The Kennedy Casket Conspiracy, by Jacob G. Hornberger
The Shot That Killed Kennedy, by Jacob G. Hornberger
The Kennedy Autopsy, Part 1, by Jacob G. Hornberger
The Kennedy Autopsy, Part 2, by Jacob G. Hornberger
The Kennedy Autopsy, Part 3, by Jacob G. Hornberger
The Kennedy Autopsy, Part 4, by Jacob G. Hornberger
The Kennedy Autopsy, Part 5, by Jacob G. Hornberger
The Kennedy Autopsy, Part 6 by Jacob G. Hornberger
The Kennedy Autopsy, Part 7 by Jacob G. Hornberger
The Kennedy Autopsy, Part 8 by Jacob G. Hornberger
The Kennedy Autopsy, Part 9 by Jacob G. Hornberger
The Kennedy Autopsy, Part 10 by Jacob G. Hornberger
The Kennedy Autopsy, Part 11 by Jacob G. Hornberger
The three military pathologists in the autopsy of John F. Kennedy autopsy, Navy Capt. James Humes, Navy Cmdr. J. Thornton Boswell, and Army Lt. Col. Pierre Finck, were faced with a quandary. After they concluded the autopsy, the number of bullet wounds exceeded the number of shots supposedly taken by the accused assassin, Lee Harvey Oswald.
Initially, the pathologists concluded that Kennedy had suffered two wounds — one to the head and one to the back. Those two wounds, plus Gov. John Connally’s wounds, suggested three shots, matching the three shell casings that had been found in the sixth floor of the Texas School Book Depository, from which place Oswald had supposedly taken his shots. (That’s assuming, of course, that Connally’s multiple wounds were all caused by one shot.)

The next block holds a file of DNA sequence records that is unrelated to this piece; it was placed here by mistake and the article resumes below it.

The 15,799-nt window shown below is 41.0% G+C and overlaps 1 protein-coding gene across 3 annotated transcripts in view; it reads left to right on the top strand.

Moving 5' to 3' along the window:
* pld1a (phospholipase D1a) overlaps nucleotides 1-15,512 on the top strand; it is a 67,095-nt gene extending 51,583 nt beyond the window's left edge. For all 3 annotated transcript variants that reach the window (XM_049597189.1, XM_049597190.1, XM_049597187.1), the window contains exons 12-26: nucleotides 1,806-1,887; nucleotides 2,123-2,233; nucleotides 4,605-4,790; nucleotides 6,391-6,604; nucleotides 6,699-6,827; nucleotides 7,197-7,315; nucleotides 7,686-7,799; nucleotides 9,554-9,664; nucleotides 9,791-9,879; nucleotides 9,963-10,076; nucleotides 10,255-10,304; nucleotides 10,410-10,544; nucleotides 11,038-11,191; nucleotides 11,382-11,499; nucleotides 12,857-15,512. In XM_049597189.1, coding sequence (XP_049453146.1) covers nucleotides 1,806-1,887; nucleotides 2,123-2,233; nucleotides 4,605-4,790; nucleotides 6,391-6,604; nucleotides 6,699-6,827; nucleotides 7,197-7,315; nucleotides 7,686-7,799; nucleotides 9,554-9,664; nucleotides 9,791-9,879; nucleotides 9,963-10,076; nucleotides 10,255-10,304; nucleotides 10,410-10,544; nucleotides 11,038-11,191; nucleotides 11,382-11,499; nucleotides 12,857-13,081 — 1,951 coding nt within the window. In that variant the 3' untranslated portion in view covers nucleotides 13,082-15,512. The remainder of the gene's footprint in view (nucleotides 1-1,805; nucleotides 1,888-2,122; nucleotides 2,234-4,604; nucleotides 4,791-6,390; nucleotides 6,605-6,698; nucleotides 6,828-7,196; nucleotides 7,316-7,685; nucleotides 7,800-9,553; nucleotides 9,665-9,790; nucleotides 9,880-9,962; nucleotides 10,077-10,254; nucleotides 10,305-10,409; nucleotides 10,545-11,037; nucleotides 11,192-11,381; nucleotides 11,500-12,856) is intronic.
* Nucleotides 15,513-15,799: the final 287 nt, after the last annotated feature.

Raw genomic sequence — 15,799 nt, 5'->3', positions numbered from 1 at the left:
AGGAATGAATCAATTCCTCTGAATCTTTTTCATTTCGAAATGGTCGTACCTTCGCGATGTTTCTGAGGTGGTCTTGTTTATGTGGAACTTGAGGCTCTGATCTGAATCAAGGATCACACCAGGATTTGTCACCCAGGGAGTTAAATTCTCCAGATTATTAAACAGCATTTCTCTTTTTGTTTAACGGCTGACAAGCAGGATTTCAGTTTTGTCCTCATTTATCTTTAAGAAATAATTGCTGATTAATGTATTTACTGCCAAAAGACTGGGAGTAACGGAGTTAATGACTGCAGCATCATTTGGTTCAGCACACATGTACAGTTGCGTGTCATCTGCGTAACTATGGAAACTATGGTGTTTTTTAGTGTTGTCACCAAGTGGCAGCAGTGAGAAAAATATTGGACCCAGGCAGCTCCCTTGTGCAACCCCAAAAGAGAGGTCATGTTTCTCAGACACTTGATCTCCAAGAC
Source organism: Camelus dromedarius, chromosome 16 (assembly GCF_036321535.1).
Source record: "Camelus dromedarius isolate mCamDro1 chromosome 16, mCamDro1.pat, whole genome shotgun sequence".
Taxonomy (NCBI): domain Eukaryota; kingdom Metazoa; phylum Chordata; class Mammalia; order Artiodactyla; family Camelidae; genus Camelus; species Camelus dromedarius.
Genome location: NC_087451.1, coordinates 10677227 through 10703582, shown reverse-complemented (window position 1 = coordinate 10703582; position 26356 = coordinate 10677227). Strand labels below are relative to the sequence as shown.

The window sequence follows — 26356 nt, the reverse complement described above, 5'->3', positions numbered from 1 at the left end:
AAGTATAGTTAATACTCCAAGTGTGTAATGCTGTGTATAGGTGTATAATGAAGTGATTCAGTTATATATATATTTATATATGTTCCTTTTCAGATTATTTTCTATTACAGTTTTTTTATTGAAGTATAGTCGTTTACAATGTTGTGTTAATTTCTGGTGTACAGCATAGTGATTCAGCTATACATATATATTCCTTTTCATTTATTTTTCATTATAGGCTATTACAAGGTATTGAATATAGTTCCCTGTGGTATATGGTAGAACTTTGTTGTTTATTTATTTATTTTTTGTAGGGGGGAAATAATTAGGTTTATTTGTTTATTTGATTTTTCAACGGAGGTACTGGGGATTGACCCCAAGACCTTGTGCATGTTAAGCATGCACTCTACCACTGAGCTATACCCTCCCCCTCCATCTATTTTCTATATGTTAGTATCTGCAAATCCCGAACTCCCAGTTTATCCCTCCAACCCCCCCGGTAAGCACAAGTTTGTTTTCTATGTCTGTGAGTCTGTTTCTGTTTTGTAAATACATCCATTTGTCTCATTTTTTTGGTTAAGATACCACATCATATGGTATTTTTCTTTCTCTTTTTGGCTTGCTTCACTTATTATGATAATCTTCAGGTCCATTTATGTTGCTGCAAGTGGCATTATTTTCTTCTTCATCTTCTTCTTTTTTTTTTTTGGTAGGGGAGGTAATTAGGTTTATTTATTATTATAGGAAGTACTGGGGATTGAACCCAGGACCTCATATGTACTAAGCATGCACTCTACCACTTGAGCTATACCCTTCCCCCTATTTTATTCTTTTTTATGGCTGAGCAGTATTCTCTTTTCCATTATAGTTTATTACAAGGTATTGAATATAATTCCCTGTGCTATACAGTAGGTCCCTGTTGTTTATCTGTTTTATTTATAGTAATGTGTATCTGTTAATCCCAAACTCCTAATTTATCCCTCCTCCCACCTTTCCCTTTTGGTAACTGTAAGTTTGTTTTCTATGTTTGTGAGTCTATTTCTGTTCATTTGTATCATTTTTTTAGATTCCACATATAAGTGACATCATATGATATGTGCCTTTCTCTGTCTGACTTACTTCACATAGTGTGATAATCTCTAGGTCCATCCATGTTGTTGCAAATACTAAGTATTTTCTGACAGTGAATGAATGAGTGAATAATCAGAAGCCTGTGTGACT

But after the autopsy was concluded (and after FBI agents Frank O’Neill and Jim Sibert had left the morgue), Humes learned from Parkland Hospital physician Dr. Malcom Perry, who had helped try to save the president’s life in Dallas, that there was another bullet wound, this one in the front of the neck. That made a total of four shots to be accounted for and, even worse, the neck wound implied that someone had shot the president from the front.
Humes came up with a way to resolve the problem, although his hypothesis did not make it into the final autopsy report. He posited that Kennedy’s wound in the front of his neck had been caused by a bullet fragment from the bullet that was thought to have hit him in the head.
There is a reference to Humes’s hypothesis in a transcript of an executive session of the Warren Commission that was held on January 27, 1964, a transcript that the commission classified as “top secret.” In his book Inside the Assassination Records Review Board [AARB], Douglas Horne quotes the following excerpt from that top-secret document (Horne, volume 3, page 865; J. Lee Rankin was staff director of the Warren Commission and Rep. Hale Boggs was a member of the Warren Commission):